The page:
I grabbed what I needed and traded out the suitcases of winter-clothes.  I lingered a moment with my hand on the saddle of my bike, an old Motobecane that belonged to a high-school teacher of mine, and was fixed up for me by a good friend.  A year ago, the bike was my greatest adventure.  Riding to work was exciting and liberating.  Like anyone who has ridden the same bike for 15 years, I’d take it with me everywhere if there was a practical way to do it.

It was strange, seeing the physical manifestation of my life that was, stacked up, covered in plastic.  It’s unsettling not having a single place that I live, but fascinating to see how little I’ve needed the things that I collected – the chairs and desk and bins of stuff.   I’m interested to see where it leads me.  Stripped of the ability to use language the way I was used to, I found a new voice in writing.  What will I find while I’m stripped of a home?  Right now I don’t have an answer to the question “where do I live?”

But maybe for a little while I can be content having an answer to the question “how do I live?”

In the mean time, it’s time to start writing again.

But maybe I can be content having an answer to the question “how do I live?”

Bookmark and Share

January 20, 2010   No Comments

Back in P-Land

After spending some time with my family in Idaho, I’m back in Portland for a bit.  You know Portland – the land of the super-yummy specialty restaurants.

Today, I had lunch with my friend Leo, who I hadn’t seen in months.  We planned to go to a deli for some grub and gab, but when we drove up to it, it was closed.  Fighting through the momentary fluster, Leo regrouped.  “How about the Red Bike?  You like fried egg sandwiches?”

Now, I’d never heard of the Little Red Bike Café but, as it so happens, I do enjoy fried egg sandwiches.  So, we made a course-correction and headed toward the smell of butter (always a safe option).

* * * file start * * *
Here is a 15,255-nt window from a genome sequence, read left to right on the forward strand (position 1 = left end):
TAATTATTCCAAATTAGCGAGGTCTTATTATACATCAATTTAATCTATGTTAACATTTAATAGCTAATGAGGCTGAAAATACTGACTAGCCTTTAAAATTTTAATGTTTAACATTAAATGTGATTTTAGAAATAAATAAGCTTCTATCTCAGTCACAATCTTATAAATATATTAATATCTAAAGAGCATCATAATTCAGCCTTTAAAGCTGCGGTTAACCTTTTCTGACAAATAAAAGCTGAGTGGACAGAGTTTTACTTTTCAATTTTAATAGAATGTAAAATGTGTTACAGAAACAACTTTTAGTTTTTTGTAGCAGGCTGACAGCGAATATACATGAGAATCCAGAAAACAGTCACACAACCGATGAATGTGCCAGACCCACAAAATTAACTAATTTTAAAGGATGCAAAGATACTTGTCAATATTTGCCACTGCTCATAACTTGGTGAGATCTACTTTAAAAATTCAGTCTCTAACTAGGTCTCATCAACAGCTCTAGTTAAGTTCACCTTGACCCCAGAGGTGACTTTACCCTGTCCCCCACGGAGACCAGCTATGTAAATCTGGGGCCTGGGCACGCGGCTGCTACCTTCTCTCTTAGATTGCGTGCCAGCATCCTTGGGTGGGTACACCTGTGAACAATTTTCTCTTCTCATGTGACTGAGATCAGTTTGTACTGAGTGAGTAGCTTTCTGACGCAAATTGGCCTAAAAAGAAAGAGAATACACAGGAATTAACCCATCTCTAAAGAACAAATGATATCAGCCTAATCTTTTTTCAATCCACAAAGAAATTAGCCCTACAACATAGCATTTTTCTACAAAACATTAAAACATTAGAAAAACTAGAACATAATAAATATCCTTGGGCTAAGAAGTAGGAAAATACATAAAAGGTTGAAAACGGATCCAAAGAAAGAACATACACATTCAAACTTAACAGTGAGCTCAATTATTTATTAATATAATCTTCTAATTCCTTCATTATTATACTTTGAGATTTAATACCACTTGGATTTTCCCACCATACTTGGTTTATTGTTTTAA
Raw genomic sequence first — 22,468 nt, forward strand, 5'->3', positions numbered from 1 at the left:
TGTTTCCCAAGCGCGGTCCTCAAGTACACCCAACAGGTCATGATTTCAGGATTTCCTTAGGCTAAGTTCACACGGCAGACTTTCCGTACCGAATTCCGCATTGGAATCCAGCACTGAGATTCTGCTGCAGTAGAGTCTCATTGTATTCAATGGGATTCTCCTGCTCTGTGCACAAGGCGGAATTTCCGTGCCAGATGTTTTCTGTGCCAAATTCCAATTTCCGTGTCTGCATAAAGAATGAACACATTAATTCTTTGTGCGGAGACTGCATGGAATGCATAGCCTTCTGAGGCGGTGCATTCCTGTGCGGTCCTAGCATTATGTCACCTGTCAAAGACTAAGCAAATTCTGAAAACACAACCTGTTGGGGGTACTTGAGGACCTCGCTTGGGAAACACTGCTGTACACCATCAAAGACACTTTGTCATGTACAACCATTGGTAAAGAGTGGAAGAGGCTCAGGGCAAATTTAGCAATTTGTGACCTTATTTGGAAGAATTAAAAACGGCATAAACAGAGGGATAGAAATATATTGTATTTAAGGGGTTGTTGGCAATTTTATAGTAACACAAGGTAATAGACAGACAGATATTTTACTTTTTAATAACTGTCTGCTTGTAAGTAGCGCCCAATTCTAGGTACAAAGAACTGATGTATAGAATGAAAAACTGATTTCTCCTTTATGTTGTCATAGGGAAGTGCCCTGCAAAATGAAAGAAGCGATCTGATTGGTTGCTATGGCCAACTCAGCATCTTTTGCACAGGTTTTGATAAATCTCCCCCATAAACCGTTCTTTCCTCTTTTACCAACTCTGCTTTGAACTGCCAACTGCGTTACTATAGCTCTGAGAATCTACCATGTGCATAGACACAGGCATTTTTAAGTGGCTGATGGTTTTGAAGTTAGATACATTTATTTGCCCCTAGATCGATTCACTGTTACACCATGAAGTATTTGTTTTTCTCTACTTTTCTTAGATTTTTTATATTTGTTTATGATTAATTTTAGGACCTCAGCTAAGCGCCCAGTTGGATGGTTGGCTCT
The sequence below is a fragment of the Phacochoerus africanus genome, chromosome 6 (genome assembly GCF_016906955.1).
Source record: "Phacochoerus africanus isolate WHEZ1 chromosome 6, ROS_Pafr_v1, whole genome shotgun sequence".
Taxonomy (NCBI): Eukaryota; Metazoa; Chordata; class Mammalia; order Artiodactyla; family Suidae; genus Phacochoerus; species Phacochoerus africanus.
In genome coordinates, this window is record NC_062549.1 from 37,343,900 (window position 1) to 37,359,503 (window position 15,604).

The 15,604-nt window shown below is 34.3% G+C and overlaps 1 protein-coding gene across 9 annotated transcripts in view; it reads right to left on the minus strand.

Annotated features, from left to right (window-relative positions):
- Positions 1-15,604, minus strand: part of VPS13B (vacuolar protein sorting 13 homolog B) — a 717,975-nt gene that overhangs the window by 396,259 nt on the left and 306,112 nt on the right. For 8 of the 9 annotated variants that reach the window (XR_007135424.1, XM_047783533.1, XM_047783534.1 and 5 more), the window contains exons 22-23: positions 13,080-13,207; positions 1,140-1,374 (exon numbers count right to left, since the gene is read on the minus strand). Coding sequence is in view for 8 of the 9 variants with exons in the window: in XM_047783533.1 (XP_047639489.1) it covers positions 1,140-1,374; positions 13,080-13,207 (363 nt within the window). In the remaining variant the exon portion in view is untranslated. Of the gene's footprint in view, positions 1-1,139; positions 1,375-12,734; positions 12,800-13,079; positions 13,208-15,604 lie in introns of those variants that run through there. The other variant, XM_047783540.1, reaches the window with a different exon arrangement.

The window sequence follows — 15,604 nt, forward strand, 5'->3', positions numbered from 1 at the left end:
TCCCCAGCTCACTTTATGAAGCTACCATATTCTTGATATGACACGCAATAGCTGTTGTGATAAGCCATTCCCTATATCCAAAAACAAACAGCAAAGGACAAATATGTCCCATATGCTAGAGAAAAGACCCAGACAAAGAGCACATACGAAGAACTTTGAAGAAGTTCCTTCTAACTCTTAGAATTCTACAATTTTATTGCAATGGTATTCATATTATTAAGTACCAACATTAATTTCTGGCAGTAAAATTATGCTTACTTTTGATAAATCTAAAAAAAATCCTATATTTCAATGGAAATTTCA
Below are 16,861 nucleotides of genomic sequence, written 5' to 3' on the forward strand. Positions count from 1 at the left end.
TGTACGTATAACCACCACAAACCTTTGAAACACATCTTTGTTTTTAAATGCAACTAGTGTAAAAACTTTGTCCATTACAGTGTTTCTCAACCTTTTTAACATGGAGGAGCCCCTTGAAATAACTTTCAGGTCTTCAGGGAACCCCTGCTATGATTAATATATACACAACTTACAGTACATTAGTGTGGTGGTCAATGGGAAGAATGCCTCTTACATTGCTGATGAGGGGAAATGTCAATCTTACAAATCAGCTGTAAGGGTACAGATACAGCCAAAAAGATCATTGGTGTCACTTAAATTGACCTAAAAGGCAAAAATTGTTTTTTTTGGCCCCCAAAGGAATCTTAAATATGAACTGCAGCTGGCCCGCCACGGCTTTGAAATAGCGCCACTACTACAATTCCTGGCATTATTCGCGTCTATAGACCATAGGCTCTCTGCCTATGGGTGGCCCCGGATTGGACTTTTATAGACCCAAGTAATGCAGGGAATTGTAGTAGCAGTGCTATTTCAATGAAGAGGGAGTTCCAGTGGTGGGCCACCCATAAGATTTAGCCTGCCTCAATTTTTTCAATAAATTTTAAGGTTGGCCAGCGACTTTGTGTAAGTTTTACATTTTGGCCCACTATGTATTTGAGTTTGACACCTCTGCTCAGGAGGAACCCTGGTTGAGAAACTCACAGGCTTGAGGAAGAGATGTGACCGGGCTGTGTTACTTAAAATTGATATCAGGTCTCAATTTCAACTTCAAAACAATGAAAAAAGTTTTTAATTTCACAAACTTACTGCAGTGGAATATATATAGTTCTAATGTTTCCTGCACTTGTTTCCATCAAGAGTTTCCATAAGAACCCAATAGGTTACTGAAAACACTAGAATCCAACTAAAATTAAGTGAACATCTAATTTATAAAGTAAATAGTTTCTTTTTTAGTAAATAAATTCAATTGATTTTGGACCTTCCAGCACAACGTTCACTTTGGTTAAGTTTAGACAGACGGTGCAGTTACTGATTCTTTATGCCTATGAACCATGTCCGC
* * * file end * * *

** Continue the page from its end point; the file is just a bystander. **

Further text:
The café is cute.  Disguised as an unsophisticated walk-up counter kind of place, the café is anything but.

Red Bike counter

The first clue to this was the tea menu.  If a place has more than 10 types of tea on a special menu, it’s not unsophisticated.  If the tea comes in a tea press, it’s bordering on fancy.

Red Bike tea

We ordered a couple of sandwiches and sat down to talk about life.  (Leo and I always have a good time conspiring to find fantastic business ideas and meaningful spiritual journeys.)  But when they food arrived, I found myself totally distracted by the first bite.

Red Bike flat tire

I got something called the “flat tire”.  It had scrambled egg, cheese, aoli and veggie-bacon on a sesame bagel.  Super-yum.  When I ordered, I asked them to leave the bacon off.  Forgetting I was back in Portland, I was surprised when the guy behind the counter offered me veggie-bacon.  Yup, veggie-bacon.  That just about made my day, not because I like bacon, but because I was reminded of the coolness of Portland.  And, as the sandwich sat there, the aoli melted and coated the bread and egg.

Leo got something else – something with real bacon.

Red Bike ciabatta

This bad-boy was serious.  It had a fried egg, thick bacon and was on a ciabatta roll.  I didn’t even ask how it was, I was so consumed with mine, but it looked tasty and disappeared quickly.

The staff was extra-helpful and Portland-funky.  As I walked out, I looked back on the place and mused.

Little Red Bike Cafe

Every-so-often I forget how cool Portland is.  You don’t even have to look for incredible places to eat here.  I’ve never even heard of a restaurant that specializes in fried-egg sandwiches, but now I know where to go next time I’m craving one.

Bookmark and Share

January 13, 2010   2 Comments